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Film: The Thing
Director: John Carpenter
Performers: Kurt Russell, Wilford Brimley, Jed the Wolfdog
Production Information: Universal Pictures, 1982 (USA)
Breeds featured: Alaskan Malamute, Siberian Husky

I was annoyed when I first heard there was to be a new version of The Thing, riffing off John Carpenter’s classic about a parasitic alien that terrorizes an isolated camp of Antarctic scientists. Though itself ostensibly a remake of a 1951 sci-fi flick, I feel that the 1982 version has weathered the test of time, with just enough jelly and jumps to make an effective and suspenseful creature feature.

Then I watched the trailer, and was relieved to find out that the new version is actually going to be a prequel. I can live with that — especially if they make sure to tie the end to the John Carpenter film’s beginning, which, as some of you might know from having this film indelibly etched into your childhood memories, introduces the first incarnation of the alien in the guise of Jed the Wolfdog.

The film starts out with a Norwegian helicopter chasing and shooting at a large Malamute (Jed), who runs onto the American base camp. A crazed Norwegian man busts out shooting, then is killed instantly with a retaliatory shot to the face before anyone can figure out what the hell is going on. The Malamute flashes the dog handler his puppy dog eyes. Since nobody realizes that he’s hosting an alien that’s seriously about to Mess Things Up, they take in the dog and kennel him up with the rest of their own.

Help me... just a poor defenseless little puppy.


When he’s inside the kennel surrounded by all the other real dogs, the alien decides to make its presence known by bursting out of its host’s body in a gruesome, bloody mess. The effects are well above average for a film from the early 1980s, but what makes the scene so intense is the buildup. Jed the Wolfdog moves with a mechanical stiffness that is suited to the situation. Here, it’s okay that he’s obviously staring at an off-screen handler; the fact that he seems to be a little too intense compared to the other lazy sled dogs is part of what gives the scene some friction, and makes it work.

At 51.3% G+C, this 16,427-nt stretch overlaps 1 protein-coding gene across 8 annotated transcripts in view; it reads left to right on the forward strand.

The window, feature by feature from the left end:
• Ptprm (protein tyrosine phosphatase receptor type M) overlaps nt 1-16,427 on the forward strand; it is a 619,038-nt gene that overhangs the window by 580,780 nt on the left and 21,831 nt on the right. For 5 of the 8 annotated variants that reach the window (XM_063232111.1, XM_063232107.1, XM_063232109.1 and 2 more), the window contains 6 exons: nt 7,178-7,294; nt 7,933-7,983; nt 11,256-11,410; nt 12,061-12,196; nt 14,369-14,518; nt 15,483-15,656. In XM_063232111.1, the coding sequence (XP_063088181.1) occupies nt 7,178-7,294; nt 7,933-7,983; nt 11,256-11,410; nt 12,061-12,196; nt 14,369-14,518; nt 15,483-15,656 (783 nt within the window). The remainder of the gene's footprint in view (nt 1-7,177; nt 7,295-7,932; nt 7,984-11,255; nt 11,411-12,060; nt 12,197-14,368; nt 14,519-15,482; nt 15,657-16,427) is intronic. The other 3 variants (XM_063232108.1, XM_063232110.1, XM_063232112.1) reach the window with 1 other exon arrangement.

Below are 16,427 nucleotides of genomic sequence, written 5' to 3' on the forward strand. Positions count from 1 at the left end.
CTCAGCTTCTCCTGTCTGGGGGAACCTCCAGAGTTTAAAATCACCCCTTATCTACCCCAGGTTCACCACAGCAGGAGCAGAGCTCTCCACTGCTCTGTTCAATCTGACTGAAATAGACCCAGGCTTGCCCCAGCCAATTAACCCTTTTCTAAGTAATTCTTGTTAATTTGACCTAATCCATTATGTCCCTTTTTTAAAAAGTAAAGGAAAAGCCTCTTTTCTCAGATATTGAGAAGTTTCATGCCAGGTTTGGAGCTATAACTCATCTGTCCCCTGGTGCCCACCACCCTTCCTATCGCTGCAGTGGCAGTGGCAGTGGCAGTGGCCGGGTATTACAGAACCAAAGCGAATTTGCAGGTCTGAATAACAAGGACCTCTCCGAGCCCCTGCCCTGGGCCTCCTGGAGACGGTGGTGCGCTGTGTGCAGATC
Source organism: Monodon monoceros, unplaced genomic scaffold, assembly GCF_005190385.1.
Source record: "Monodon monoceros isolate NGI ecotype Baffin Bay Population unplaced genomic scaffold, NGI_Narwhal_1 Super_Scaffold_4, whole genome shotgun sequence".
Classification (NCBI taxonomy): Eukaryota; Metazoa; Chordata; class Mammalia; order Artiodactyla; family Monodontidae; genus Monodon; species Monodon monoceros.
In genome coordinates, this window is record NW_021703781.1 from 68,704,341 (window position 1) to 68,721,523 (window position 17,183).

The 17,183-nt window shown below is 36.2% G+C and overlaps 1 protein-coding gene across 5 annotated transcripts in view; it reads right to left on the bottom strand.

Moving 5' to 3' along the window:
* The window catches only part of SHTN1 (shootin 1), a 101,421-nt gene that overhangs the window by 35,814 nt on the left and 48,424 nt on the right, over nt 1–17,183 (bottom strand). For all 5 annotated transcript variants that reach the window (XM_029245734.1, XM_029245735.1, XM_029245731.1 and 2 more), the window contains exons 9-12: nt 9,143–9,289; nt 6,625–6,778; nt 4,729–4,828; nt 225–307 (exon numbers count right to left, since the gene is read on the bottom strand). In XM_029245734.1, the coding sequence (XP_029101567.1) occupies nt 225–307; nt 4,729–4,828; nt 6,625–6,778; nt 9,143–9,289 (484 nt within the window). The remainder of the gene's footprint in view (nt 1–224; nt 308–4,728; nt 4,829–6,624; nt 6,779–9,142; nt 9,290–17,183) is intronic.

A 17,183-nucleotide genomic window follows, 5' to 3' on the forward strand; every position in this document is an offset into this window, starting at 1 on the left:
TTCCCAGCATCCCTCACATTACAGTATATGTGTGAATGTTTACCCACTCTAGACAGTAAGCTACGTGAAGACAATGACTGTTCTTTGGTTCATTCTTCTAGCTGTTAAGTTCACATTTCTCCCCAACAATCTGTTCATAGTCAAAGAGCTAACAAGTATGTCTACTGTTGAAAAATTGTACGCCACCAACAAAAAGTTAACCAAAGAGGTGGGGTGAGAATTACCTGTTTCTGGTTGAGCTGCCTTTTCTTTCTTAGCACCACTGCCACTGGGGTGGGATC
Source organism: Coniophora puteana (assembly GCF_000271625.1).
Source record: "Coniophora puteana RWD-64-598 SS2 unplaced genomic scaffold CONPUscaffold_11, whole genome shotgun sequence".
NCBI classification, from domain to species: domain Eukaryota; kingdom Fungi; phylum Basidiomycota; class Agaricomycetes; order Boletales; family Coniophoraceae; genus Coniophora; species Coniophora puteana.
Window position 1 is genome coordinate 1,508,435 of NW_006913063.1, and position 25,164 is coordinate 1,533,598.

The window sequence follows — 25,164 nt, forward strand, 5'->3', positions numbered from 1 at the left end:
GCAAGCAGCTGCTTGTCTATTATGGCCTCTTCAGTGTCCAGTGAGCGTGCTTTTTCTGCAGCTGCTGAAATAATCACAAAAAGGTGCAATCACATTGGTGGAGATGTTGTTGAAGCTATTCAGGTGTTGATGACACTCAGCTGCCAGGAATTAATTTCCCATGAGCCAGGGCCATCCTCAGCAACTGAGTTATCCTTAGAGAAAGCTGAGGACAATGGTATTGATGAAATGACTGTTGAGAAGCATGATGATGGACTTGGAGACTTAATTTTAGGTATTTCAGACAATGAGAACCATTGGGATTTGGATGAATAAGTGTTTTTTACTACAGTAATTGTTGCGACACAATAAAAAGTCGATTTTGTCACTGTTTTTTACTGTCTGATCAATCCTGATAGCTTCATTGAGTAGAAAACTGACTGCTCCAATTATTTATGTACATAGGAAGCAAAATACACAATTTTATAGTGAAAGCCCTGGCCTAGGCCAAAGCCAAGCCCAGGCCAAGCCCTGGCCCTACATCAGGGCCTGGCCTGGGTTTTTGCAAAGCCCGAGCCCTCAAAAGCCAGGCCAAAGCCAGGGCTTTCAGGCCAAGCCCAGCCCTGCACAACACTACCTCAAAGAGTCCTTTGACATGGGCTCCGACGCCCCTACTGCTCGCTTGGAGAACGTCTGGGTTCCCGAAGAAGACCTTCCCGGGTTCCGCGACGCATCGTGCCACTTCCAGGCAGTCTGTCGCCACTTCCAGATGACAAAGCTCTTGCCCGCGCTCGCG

keeping a wary eye on the new guy

The original storyboards for the scene on the official John Carpenter page are pretty cool — better than the actual scene turned out, in my opinion. It looks like he had a lot more camera movement in mind, and more choreographed action from the dogs, but the rather static reaction shots were the best he could manage.

It’s difficult to ask most dogs to “act,” I suppose. Even Jed the Wolfdog, who was probably one of the more expressive dog stars in recent decades, could only do so much, given the technical limitations of this film.

Yeah, a lot of things looked pretty crude in 1982. So maybe some parts of this could benefit from a remake… Still, I’ll be holding them accountable for continuity, and they better keep the dog.

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